Forts and Plantations

Happy Mom's Day! We didn't get underway until almost 10:30 this morning, but we still managed to cover a bit of ground. First stop was Magnolia Plantation and Gardens, about 10 miles from our hotel in Charleston*.


Ten generations of the same family have lived here since the 1670's, rebuilding when the house burned down twice. The grounds are huge and gorgeous, including lakes, swamps, pastures, gardens and wildlife areas.


Then it was on to Drayton Hall, just a mile away.


Built in 1738 and owned by one family until 1974, it's the largest unrestored plantation in the area. There are no furnishings but we enjoyed the extensive carved plaster and wood work, including the banisters of imported mahogany.


It also had the only brick privy I'ver ever seen with it's own fireplace. Practical, but a bit strange.


Boone Hall plantation was a 30 minute drive to the other side of N. Charleston, giving our feet a much needed rest.


The house is a 10,000 sq. foot replica, with a first floor open to the public. At one time, Boone Hall had the largest pecan grove in the world, until a hurricane in 1911 took out 14,000 of the 15,000 trees overnight.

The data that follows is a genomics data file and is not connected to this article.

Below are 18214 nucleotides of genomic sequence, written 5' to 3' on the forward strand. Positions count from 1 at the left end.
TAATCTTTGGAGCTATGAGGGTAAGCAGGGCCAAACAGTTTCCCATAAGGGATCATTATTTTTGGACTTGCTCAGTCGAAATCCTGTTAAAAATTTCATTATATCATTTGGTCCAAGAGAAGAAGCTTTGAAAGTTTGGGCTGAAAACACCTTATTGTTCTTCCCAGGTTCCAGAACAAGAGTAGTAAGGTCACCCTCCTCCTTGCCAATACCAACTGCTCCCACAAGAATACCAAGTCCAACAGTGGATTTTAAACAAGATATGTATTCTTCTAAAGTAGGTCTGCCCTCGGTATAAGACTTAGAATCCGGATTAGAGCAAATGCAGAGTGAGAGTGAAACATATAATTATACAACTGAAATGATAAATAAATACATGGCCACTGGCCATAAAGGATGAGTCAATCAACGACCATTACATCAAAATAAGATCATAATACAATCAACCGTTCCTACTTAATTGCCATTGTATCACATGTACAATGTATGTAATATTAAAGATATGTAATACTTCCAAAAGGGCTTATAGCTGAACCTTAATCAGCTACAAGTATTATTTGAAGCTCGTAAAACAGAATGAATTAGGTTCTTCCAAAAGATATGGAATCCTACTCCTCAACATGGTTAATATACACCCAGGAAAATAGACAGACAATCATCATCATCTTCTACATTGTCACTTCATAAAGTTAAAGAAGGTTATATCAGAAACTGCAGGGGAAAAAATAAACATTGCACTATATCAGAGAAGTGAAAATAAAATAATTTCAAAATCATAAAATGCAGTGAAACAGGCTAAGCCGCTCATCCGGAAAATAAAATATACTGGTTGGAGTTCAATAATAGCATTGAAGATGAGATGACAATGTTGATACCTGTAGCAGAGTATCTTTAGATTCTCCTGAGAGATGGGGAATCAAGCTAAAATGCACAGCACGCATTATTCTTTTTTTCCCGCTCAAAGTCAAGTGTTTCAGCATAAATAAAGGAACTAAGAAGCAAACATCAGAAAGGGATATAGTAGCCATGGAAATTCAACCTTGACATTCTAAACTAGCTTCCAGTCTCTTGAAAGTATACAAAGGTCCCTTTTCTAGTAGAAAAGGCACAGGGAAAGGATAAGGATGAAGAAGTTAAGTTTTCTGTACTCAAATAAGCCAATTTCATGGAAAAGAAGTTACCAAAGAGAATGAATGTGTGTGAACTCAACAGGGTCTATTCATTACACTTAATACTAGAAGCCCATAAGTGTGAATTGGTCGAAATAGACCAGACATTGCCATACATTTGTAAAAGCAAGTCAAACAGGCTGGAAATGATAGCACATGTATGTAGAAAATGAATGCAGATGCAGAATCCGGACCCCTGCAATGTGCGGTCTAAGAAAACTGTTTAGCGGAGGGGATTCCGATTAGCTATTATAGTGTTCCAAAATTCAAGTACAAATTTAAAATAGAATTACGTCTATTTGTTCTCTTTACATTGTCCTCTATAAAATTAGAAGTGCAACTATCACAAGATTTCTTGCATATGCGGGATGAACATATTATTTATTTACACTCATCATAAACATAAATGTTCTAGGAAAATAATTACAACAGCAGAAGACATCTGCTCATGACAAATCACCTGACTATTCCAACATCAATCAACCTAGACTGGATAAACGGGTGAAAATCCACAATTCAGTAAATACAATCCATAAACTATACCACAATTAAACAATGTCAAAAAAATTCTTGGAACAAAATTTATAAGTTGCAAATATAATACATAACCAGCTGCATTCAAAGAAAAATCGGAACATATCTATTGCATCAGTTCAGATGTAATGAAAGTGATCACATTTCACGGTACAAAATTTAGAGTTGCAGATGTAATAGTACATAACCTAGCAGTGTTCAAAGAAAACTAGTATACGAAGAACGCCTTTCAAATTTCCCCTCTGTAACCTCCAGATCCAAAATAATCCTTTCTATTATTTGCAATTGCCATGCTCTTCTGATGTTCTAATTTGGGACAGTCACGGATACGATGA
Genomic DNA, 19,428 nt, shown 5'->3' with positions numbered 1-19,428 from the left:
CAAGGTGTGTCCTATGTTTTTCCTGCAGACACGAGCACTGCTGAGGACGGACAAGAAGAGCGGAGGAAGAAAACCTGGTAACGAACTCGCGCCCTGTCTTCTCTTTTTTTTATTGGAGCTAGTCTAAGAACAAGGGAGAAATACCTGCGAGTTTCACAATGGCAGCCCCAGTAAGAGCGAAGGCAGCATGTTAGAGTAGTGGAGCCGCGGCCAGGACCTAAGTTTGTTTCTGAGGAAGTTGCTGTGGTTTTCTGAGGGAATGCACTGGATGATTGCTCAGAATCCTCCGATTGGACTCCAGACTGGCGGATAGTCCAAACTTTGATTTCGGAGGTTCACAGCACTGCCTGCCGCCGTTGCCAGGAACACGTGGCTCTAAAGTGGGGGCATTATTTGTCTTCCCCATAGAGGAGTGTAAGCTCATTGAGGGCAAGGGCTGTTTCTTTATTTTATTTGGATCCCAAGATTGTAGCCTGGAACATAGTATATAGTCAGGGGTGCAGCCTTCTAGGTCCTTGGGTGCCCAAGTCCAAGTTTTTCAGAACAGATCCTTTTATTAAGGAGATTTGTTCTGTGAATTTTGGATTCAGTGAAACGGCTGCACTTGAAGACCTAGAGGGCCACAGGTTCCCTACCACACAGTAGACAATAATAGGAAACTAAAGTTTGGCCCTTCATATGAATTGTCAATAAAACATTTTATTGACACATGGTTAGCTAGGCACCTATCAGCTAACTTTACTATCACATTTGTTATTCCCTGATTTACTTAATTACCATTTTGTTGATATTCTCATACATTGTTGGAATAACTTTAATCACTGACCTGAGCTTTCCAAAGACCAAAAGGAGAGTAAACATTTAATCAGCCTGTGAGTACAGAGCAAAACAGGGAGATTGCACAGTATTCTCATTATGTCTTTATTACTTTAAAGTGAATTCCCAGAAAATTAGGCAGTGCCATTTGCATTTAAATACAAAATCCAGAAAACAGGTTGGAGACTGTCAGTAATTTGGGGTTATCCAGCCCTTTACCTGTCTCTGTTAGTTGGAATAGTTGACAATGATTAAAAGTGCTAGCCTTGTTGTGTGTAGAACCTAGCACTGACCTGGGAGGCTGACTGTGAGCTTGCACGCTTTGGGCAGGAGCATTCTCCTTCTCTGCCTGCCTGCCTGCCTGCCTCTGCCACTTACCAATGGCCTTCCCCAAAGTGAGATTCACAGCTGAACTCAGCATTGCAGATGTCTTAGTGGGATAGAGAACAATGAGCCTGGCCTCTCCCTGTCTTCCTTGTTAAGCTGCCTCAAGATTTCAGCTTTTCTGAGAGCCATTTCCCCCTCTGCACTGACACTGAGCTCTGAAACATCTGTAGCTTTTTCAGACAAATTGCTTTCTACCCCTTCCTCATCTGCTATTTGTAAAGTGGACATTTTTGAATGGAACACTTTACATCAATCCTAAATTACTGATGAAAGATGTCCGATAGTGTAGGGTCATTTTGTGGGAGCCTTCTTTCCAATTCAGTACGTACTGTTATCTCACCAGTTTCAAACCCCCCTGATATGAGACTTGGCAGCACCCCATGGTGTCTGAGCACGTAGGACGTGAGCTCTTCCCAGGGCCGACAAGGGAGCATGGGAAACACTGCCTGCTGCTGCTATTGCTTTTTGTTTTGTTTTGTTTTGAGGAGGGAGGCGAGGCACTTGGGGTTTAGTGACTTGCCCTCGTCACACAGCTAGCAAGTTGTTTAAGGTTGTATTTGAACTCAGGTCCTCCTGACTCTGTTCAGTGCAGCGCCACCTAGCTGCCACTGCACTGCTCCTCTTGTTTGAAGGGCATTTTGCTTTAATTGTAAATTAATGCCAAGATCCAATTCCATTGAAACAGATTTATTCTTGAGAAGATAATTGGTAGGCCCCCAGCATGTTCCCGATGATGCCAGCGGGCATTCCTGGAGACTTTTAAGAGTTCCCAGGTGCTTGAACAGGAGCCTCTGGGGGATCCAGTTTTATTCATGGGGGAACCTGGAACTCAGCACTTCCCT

The house and grounds are beautiful but the most impressive thing is the Avenue of Oaks, planted over 70 years beginning in 1743. Stunning.

Since we were right there, we took a scenic drive down the Isle of Palms (gorgeous, expensive houses) and Sullivan's Island, ending up at Fort Moultrie, just across the river from Ft. Sumter. Moultrie played a role in the American Revolution and in conflicts until 1947, when it was retired.


On the way up to Charleston, we stopped to see Ft. Pulaski,


a moated fort outside Suvannah, arriving just in time for reinactors to explain about the fort's armaments

and then to actually fire two of the cannons.


Very cool, and very loud. I think this may be my favorite part of the trip so far.

*I'm a bad blogger and haven't yet chronicled the rest of Savannah and out trip to Charlestown. Need to backtrack soon and do that.


Wenona said...

I LOVE old houses and the grounds are beautiful. What a wonderful place to visit. YAY!